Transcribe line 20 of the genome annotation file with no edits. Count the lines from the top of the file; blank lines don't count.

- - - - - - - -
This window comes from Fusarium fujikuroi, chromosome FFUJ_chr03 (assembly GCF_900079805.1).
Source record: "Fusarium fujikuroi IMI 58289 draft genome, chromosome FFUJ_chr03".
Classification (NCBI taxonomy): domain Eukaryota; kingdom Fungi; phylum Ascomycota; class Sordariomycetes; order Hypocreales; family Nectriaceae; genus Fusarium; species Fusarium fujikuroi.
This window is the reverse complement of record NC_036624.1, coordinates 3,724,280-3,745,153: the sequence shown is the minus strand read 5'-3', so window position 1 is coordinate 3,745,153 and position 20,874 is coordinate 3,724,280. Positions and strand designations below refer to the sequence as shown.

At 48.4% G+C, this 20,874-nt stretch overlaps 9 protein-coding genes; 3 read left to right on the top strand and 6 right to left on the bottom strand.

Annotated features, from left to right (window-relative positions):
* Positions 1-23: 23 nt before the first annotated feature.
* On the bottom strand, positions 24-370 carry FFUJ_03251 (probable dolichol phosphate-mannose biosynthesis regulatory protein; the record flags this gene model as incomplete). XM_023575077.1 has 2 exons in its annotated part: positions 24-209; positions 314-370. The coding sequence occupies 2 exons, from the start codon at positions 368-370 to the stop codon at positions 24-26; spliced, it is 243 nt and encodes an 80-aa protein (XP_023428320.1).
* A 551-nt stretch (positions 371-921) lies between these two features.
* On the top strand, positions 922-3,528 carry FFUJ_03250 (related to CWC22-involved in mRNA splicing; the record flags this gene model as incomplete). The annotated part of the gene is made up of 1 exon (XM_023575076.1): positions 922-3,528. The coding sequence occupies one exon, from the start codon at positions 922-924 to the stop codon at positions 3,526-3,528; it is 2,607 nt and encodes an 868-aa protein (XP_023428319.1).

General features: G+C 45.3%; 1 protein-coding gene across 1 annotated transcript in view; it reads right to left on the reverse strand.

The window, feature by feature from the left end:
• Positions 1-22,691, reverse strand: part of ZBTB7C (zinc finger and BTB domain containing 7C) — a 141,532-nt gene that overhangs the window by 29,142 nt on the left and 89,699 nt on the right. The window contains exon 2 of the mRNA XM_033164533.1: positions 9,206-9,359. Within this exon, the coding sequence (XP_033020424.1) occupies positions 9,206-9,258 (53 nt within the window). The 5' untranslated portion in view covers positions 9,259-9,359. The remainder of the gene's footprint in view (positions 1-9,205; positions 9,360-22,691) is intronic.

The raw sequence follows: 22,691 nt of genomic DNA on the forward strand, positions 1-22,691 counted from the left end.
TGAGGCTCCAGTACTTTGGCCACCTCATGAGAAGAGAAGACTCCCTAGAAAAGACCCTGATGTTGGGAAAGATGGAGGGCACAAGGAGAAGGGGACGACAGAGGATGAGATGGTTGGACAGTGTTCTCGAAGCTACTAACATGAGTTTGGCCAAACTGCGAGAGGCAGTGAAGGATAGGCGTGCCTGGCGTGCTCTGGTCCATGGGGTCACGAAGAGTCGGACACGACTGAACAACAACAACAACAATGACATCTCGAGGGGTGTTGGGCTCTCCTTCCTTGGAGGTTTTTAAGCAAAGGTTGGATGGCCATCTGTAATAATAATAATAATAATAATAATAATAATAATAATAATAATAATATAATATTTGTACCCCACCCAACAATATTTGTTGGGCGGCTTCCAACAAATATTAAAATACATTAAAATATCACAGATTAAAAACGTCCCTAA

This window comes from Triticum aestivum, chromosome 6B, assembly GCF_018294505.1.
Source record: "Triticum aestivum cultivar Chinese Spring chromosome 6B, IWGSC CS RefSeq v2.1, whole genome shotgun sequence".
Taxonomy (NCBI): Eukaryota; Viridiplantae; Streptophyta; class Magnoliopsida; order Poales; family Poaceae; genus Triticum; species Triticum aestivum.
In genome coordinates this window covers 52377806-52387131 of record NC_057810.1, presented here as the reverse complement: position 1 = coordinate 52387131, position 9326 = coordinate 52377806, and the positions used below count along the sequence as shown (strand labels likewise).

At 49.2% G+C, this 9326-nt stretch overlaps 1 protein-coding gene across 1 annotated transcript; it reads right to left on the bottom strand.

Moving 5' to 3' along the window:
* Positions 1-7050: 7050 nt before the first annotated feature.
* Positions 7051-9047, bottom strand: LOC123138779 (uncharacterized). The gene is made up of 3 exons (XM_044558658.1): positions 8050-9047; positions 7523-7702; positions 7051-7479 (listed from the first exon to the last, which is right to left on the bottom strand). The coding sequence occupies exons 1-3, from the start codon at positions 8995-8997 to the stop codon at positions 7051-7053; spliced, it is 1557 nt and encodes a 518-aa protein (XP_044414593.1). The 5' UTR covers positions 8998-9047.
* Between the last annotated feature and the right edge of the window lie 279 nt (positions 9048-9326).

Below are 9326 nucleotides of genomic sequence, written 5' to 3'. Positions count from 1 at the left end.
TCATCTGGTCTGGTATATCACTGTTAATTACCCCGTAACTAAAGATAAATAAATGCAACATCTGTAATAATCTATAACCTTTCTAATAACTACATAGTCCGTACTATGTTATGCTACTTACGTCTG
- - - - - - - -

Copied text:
At 49.2% G+C, this 9326-nt stretch overlaps 1 protein-coding gene across 1 annotated transcript; it reads right to left on the bottom strand.